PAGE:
When people say that a picture is worth a thousand words, they must mean the thousands of words that prosecutors, police, politicians and private perverts spew about being anti-crime, about keeping the streets safe, about protecting our children, about sending a message, about zero tolerance for sexually-based offenses. One snapshot of a child in a sexual pose or being raped is worth all of those words but didn’t warrant the one thing that overspeaks those hollow phrases: action.
But we’re not really talking about pictures when the subject of child pornography rises into conversation like sewer gas. We’re talking about people. And if victim’s advocates around the country truly care about preventing victimization and punishing it when prevention fails, they should push for a law that requires that an official report be taken whenever someone communicates an encounter with this system of sleaze. Investigation of every possible chance that someone is peddling this smut.
Now it’s more important than ever to prevent pornographic pictures of children from being taken then surfacing. Courtesy of the internet, everything vile now goes viral and the pictures get duplicated digitally thousands of times. You never hear of someone getting caught with six pieces of child pornography. Instead it’s always 1500, 5,000 pics; perverts aren’t half-steppers. Children who suffer a rape on film have legions of fans who call them porn stars. The National Center on Missing and Exploited Children, the same agency I wrote to request assistance, has a database of over 5000 child pornography victims. I wonder if any of those 5000 ever met the woman on the bus or whether children who do meet her will end up in the computer database, too.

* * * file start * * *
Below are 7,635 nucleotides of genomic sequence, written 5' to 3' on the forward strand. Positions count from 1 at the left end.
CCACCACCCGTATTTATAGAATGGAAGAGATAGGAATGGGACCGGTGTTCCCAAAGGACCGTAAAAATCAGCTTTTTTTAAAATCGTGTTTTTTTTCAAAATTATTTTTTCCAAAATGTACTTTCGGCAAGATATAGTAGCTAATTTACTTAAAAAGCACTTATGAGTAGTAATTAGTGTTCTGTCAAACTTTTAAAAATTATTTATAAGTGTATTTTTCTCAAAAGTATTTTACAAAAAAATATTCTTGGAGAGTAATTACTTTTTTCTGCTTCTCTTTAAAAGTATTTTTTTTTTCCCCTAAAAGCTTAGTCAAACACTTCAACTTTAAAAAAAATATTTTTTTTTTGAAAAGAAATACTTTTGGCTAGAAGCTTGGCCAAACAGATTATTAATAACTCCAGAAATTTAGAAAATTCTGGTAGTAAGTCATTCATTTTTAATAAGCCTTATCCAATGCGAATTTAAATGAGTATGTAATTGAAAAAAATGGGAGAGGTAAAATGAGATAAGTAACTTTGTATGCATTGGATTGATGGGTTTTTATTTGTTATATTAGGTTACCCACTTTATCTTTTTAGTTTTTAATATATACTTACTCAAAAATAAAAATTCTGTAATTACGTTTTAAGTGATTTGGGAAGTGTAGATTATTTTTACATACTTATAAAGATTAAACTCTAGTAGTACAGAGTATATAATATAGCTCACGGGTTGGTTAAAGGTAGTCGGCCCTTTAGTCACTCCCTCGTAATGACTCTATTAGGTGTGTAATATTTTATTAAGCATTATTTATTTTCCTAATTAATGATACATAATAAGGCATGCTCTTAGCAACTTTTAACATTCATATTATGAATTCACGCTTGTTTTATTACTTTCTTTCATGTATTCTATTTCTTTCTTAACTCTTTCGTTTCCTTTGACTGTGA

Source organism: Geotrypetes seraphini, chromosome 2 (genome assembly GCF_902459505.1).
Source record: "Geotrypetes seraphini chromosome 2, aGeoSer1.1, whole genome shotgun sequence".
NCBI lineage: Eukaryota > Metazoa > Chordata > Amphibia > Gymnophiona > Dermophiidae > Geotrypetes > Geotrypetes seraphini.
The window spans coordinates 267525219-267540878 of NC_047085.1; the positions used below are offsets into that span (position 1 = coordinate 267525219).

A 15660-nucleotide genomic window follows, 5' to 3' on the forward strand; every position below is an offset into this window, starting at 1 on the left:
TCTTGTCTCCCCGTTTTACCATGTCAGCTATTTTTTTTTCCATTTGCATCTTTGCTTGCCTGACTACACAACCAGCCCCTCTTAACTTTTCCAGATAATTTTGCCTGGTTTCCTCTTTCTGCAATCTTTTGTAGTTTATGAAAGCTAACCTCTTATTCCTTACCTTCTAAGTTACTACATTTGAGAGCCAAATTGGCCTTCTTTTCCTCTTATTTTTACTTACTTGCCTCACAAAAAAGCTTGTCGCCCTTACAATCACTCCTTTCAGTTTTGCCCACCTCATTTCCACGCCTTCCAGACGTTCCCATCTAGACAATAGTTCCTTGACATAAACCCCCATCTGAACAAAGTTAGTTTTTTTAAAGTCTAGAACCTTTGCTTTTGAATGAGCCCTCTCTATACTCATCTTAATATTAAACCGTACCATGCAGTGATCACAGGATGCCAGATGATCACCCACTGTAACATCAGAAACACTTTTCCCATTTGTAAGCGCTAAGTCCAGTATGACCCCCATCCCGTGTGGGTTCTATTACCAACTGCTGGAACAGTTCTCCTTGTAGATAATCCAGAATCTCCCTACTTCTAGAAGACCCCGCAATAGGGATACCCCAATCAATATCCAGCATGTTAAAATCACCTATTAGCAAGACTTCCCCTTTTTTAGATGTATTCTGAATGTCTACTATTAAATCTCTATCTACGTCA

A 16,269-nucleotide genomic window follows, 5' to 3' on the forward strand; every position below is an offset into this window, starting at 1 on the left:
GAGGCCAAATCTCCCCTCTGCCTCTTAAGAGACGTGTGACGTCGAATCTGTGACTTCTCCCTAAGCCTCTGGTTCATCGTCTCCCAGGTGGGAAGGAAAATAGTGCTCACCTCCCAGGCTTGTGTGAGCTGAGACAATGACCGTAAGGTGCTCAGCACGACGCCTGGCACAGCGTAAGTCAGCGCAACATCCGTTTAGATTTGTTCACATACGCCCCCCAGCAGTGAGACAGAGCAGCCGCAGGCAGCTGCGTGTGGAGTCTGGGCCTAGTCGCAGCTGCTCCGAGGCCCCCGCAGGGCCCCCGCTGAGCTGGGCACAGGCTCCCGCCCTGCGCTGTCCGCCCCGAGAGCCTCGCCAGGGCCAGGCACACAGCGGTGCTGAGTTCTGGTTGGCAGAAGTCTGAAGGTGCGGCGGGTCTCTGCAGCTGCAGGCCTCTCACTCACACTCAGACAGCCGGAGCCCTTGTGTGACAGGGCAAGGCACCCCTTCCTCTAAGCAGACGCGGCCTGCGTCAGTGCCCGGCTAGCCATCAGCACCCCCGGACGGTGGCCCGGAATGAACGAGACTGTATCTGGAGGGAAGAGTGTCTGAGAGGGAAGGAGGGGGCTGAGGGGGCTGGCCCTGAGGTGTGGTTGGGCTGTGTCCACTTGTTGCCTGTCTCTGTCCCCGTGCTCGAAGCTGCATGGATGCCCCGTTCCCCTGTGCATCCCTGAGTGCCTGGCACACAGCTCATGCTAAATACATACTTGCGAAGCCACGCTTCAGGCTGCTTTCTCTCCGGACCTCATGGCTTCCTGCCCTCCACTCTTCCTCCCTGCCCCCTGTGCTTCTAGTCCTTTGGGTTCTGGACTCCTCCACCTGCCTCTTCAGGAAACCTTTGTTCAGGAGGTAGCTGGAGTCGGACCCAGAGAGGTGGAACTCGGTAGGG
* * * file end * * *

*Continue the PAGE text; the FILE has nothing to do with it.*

I did something; I have tried for years to stir up some action on this woman and what she does to children. I will cringe if I ever find out about her continuing criminal enterprise but my conscience will be clear, clear in a system that doesn’t really care who’s doing children dirty.
P.S. If you’re wondering why this woman’s inquiry centered on me and my family like I did, please know that she didn’t focus on me alone. She asked every inmate who she thought had a cash flow – donations from family and friends deposited into an Inmate Trust Account – and might know other people who had positive cash flows. Apparently, a lot of perverts are rich. And a lot of inmates didn’t report her.
This is a switch; the York prison getting heat is not the one where I lived for six years. As many as 22 guards are alleged to have set up and bet on inmate fights, forcing inmates to eat ‘soups’ of spoiled food and cleaning chemicals or snort spices in a Pennsylvania prison. This allegedly happened for approximately five years. Three of the guards have already been charged with official oppression, a crime in Pennsylvania.
What is an appropriate sentence for the guards in Pennslyvania criminally charged with 'official oppression'?
- Less than a year in prison, followed by 10,000 hours of community service with victims of violent crimes and developmentally challenged individuals. (50%, 1 Votes)
- Ten years each. No parole. They were paid well and trusted to take care of a vulnerable population. How does it feel? (50%, 1 Votes)
- Diversionary program. It's probably the first offense for each of them. Working as a prison guard is emotionally exhausting and they probably just 'lost it' temporarily. (0%, 0 Votes)
Total Voters: 2